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  • Aug 1, 2014
  • Updated: 9:08am
CommentInsight & Opinion

Guests attend weddings because of who they are, not their money

PUBLISHED : Sunday, 02 December, 2012, 12:00am
UPDATED : Sunday, 02 December, 2012, 8:08am

How much money a couple wants to splash out on their wedding is a matter of personal choice. But, increasingly, it has become the occasion as much to impress as to celebrate. It is not uncommon to see well-to-do love birds going upscale, with their ceremony and reception being turned into a show comprising a mix of standard rituals, games and performances. In return, friends and relatives invited are expected to contribute to the expenses accordingly.

A bride's warning to her friends not to come to her party unless they paid more than HK$500 each became the talk of Hong Kong and shows how touchy and emotional the subject is in a Chinese society. Unlike the Western tradition, in which guests can bring along a gift or buy according to the couple's gift registry, a Hong Kong-style wedding, in particular the banquet, is a tricky affair. Although there is no hard and fast rule for how much one should pay, the amount is usually guided by the venue and hence, the cost.

A recent survey shows that while couples spent an average of HK$280,000 on weddings this year, 35 per cent up from five years ago, the "gift money" received from individual guests remained stable at HK$500 to HK$1,000, depending on whether the banquet was held in a classy hotel or a standard Chinese restaurant. One-third of the respondents said the money received could not cover the cost. Nearly six in 10 said their wedding exceeded their budget.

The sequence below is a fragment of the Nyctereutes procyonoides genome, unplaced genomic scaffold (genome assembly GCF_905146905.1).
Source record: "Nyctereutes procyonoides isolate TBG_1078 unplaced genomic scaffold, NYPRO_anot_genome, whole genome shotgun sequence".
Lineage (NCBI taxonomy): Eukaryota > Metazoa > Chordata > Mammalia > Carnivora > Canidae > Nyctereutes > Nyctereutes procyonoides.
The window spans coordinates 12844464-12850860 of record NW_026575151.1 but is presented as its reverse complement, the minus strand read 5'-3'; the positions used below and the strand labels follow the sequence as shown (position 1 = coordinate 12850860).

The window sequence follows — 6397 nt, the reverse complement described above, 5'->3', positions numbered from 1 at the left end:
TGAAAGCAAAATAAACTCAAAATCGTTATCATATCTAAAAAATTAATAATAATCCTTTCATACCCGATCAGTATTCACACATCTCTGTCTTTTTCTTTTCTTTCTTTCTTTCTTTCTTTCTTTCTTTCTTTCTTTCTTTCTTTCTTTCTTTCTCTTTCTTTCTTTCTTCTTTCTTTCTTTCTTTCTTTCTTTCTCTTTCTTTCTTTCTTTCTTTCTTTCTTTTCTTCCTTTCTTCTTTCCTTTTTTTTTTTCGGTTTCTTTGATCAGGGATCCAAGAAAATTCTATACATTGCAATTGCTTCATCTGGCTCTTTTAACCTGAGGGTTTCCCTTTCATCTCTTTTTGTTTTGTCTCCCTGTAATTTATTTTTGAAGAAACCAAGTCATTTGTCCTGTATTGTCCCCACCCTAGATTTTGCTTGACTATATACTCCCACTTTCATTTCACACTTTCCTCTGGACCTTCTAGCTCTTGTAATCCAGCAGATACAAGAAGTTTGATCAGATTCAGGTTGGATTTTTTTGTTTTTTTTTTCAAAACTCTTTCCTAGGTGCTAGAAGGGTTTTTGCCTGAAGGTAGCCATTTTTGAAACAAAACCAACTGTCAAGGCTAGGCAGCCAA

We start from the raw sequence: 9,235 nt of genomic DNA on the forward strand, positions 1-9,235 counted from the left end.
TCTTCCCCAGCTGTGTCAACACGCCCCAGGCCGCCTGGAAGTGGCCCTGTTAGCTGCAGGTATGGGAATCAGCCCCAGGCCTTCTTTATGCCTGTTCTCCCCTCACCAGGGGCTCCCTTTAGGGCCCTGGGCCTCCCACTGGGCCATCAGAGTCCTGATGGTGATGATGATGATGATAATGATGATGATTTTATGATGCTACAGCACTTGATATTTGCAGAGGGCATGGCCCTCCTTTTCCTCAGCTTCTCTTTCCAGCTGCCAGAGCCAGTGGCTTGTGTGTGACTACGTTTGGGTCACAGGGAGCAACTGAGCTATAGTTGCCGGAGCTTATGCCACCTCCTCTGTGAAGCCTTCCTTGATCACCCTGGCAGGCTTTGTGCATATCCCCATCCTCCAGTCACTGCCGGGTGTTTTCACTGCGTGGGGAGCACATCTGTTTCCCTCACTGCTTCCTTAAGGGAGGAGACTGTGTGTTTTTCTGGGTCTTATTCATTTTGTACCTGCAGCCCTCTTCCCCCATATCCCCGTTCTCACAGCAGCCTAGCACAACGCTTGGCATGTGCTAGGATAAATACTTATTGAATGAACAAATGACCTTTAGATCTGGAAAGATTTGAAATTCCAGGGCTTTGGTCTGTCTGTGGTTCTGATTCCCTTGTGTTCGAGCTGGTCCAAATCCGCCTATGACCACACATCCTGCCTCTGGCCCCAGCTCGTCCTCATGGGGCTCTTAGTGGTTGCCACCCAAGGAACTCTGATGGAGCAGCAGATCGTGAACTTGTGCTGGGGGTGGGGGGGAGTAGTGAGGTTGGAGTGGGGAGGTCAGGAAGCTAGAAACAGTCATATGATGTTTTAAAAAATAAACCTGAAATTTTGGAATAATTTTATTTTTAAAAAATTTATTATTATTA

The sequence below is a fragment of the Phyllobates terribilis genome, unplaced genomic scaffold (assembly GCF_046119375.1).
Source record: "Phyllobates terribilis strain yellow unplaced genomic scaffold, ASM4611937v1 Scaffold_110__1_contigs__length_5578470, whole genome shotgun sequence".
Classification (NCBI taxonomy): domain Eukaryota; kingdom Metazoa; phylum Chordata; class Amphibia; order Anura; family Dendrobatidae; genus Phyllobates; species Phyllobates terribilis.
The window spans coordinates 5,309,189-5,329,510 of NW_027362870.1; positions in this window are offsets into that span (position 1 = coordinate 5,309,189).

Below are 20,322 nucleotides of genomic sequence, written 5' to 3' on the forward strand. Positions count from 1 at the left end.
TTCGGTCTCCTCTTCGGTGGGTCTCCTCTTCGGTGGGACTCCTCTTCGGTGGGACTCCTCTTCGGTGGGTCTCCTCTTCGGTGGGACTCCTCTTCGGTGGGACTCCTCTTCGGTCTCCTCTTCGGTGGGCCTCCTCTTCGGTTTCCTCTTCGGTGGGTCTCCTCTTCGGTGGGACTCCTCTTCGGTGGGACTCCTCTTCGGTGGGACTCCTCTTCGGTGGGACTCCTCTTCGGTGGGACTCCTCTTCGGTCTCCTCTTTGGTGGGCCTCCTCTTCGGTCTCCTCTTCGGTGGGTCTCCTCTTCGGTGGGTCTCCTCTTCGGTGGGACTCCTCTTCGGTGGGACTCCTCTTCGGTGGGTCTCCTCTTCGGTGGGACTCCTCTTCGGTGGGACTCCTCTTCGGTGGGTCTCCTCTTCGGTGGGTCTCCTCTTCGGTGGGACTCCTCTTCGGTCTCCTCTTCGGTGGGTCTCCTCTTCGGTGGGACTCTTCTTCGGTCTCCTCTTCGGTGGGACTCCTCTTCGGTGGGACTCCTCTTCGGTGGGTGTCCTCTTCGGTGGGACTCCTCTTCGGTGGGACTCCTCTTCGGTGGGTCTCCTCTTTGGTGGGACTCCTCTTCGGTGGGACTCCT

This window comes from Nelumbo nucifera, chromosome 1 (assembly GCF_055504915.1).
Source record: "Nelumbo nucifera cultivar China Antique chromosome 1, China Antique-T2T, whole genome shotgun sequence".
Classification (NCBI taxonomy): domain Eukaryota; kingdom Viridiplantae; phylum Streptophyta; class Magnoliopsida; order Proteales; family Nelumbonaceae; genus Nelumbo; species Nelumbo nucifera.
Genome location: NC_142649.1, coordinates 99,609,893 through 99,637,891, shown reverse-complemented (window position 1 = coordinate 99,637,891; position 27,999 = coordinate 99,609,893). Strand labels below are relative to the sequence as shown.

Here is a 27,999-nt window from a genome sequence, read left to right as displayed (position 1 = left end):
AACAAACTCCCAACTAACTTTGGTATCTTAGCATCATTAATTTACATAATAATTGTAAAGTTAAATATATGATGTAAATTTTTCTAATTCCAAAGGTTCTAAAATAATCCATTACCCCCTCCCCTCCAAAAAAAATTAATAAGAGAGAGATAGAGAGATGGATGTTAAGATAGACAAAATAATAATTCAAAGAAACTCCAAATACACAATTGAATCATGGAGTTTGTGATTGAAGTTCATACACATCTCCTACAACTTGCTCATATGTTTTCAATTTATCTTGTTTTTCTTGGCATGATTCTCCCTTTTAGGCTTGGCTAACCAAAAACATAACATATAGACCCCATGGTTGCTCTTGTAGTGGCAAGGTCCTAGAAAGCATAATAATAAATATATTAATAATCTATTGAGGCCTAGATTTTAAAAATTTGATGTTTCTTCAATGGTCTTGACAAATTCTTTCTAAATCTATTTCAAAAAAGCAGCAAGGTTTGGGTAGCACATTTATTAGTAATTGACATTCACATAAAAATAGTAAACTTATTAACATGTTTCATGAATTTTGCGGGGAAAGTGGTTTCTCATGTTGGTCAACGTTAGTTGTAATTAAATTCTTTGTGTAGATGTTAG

Tying the knot itself may not be expensive. But the add-ons such as a banquet, professional wedding planning and photo and video services can cost a lot. It is common sense that couples do not stage something they cannot afford. Guests are invited to share the happiness rather than the cost, and while they are expected to observe unwritten norms and etiquette for a wedding, it is unrealistic to expect them to pay for it. Friends and relatives, after all, are invited because they are special to the couple. It's their presence, rather than money, that matters.

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This article is now closed to comments

lokuohsiung
Was there supposed to be some sort of journalistic objectivity in that conclusion? If so, it wasn't particularly evident. It is evident however that the author is a) not a local, and b) quite likely unmarried.
 
 
 
 
 

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